After the service, we all gathered for a photo in front of the picture of their bell. Then we lingered as they showed me various historical artifacts from their church: an old photograph of the first church building, erected in 1886 (the bell’s original home); the cornerstone from the 1907 church building; an old photograph of Mrs. Upham.

As we said good-bye to our new friends, they were already making plans to reinstitute the ringing of their church bell on Sunday mornings.

To Pastor Dean and the people of the First Baptist Church in Coffeyville, KS, I say thank you. Thanks for welcoming this crazy lady from Minnesota into your home to tell you “an old, old story.” Thanks for an evening of sweet fellowship; it was a taste of heaven. But most of all, thanks for sending your bell to China, where it continues to herald the preaching of the Gospel on Sunday mornings in Yibin, Sichuan Province!

First Baptist Church, Coffeyville, KS 1886

The first church building, erected in 1886, the same year the bell was cast. Perhaps it is in this photo, unseen.

Emma Upham, the wife of W.S. Upham, who donated the bell to the church in 1886.

Related Posts:

A Tale of Two Bells

1907 – The Bell Begins Its Journey 

Mr. Upham and the Bell


Casting a Bell

Each time I discovered an old bell in China, I found myself wondering “how in the world did it get here?” They were, after all, from the United States, Russia, France, and Germany.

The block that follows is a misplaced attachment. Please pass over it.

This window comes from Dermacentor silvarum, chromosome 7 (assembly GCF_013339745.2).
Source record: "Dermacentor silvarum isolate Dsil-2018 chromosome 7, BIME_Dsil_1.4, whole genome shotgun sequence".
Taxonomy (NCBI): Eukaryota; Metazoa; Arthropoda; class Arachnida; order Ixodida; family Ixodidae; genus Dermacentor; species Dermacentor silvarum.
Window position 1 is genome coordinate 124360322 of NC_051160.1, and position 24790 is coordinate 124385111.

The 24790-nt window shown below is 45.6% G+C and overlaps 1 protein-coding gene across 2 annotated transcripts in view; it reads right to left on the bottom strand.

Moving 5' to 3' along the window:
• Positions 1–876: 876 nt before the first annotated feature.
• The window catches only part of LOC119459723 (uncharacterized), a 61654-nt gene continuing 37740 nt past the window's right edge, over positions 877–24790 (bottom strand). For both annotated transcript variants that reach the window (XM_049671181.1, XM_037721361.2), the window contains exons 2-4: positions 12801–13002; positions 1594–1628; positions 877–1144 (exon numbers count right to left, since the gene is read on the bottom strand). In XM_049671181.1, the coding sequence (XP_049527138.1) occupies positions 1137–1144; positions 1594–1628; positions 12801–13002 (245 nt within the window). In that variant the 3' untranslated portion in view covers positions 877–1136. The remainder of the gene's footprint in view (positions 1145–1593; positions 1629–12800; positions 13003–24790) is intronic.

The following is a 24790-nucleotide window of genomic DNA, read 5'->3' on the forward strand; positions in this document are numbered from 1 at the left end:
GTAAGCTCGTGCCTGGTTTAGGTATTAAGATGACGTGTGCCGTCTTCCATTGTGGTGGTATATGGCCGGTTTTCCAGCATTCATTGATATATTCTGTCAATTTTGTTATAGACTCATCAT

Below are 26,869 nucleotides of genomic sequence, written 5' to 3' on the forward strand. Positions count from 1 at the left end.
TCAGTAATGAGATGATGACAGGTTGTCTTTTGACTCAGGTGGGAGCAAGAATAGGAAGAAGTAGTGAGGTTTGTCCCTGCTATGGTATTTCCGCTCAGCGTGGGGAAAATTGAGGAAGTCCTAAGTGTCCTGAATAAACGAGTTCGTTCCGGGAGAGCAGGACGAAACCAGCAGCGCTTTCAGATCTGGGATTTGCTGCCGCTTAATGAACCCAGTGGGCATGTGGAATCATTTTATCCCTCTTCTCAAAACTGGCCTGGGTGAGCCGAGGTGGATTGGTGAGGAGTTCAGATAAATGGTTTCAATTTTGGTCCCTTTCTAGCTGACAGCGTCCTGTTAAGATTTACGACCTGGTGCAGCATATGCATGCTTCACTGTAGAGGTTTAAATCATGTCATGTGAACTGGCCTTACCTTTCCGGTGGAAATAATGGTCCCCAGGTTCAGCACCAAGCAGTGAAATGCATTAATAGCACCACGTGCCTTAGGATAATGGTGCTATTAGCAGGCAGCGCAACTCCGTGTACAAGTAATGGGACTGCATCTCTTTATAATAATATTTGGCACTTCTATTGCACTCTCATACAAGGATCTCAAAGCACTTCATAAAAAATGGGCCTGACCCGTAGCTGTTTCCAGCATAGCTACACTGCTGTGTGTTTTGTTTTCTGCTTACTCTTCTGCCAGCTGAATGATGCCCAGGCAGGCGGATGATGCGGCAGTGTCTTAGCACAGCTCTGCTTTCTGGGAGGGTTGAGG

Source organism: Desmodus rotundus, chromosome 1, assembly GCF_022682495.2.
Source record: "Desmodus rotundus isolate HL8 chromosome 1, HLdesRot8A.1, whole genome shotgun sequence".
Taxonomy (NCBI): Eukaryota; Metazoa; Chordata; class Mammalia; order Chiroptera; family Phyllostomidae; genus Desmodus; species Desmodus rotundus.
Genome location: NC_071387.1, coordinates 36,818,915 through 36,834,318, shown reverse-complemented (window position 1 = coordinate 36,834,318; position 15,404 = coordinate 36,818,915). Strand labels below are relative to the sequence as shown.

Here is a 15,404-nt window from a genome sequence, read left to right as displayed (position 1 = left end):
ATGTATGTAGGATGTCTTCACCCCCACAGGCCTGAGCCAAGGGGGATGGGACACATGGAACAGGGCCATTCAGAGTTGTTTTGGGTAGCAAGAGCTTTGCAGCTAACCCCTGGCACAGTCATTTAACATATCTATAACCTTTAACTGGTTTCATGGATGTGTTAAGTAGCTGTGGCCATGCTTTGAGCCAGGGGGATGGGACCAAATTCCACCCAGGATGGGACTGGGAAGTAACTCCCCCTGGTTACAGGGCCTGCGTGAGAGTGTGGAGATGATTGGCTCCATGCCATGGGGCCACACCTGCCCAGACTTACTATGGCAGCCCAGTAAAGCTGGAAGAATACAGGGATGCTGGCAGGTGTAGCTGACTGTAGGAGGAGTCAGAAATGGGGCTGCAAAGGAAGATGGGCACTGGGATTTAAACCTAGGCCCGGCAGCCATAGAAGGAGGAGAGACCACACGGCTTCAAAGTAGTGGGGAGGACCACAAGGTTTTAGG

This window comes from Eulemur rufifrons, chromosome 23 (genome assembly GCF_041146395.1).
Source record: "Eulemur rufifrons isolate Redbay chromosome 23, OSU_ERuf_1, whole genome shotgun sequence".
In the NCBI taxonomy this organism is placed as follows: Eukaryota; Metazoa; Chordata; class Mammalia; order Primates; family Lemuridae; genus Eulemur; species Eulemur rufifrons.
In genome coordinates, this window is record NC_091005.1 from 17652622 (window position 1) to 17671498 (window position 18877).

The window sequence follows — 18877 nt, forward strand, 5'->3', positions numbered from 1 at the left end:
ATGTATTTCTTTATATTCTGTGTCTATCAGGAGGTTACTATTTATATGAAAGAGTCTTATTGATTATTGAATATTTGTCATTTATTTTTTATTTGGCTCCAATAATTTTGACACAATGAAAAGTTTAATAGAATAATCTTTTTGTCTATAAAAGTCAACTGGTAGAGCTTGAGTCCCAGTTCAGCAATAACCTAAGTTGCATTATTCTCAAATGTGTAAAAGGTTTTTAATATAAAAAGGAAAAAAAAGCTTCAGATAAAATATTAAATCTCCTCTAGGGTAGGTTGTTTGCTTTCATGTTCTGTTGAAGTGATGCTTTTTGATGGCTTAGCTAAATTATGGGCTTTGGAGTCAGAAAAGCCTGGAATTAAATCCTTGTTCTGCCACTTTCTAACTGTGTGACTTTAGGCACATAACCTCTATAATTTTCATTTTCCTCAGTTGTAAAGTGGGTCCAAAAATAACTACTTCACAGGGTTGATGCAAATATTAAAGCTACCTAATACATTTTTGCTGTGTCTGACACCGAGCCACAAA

I didn’t give much thought to how the giant bells were made. So when I ran across this video recently, I was dumbfounded. I had no idea of what was involved in casting a big bell. Now I have an even greater appreciation for them! (email readers, go here to see the video)

This is a fast-motion clip from a German documentary about bell-casting. The entire documentary can be found here; but take note: it’s in German!


Casting a Bell

In my book The Bells Are Not Silent, I write about the origin of the use of bells in the church:

Catholic tradition has it that the first time bells would have been heard in a church was in the Roman city of Nola, near modern-day Naples. Saint Paulinas, the Bishop of Nola, initially used them to call the monks to worship. Pope Sabinianus approved them to call parishioners to mass in the seventh century, and in the eighth century they were being used at Requiem Masses. By the ninth century, bells were being rung from churches in towns and hamlets all over the Europe.

One of the oldest foundries casting bells is the Marinelli Bell Foundry, in Agnone.

Campane Marinelli foundry has a very long history; the first bell was made around the year one thousand and since then their work has been a long sequence of success and honors. One of the most significant honor that the foundry can boast, is the possibility to use the Papal Arm Coast in their production; it was Pope Pio XI in 1924 to grant the privilege to the foundry. Campane Marinelli foundry, considered to be the oldest foundry in the world, is located in Agnone (Agnéune in the local dialect), a small Italian town of 5,200 inhabitants in the province of Isernia in Molise.

Here’s a short video about the history of the foundry: (email readers, go here to see the video)

Something tells me I’m going to need to make a research trip to Italy!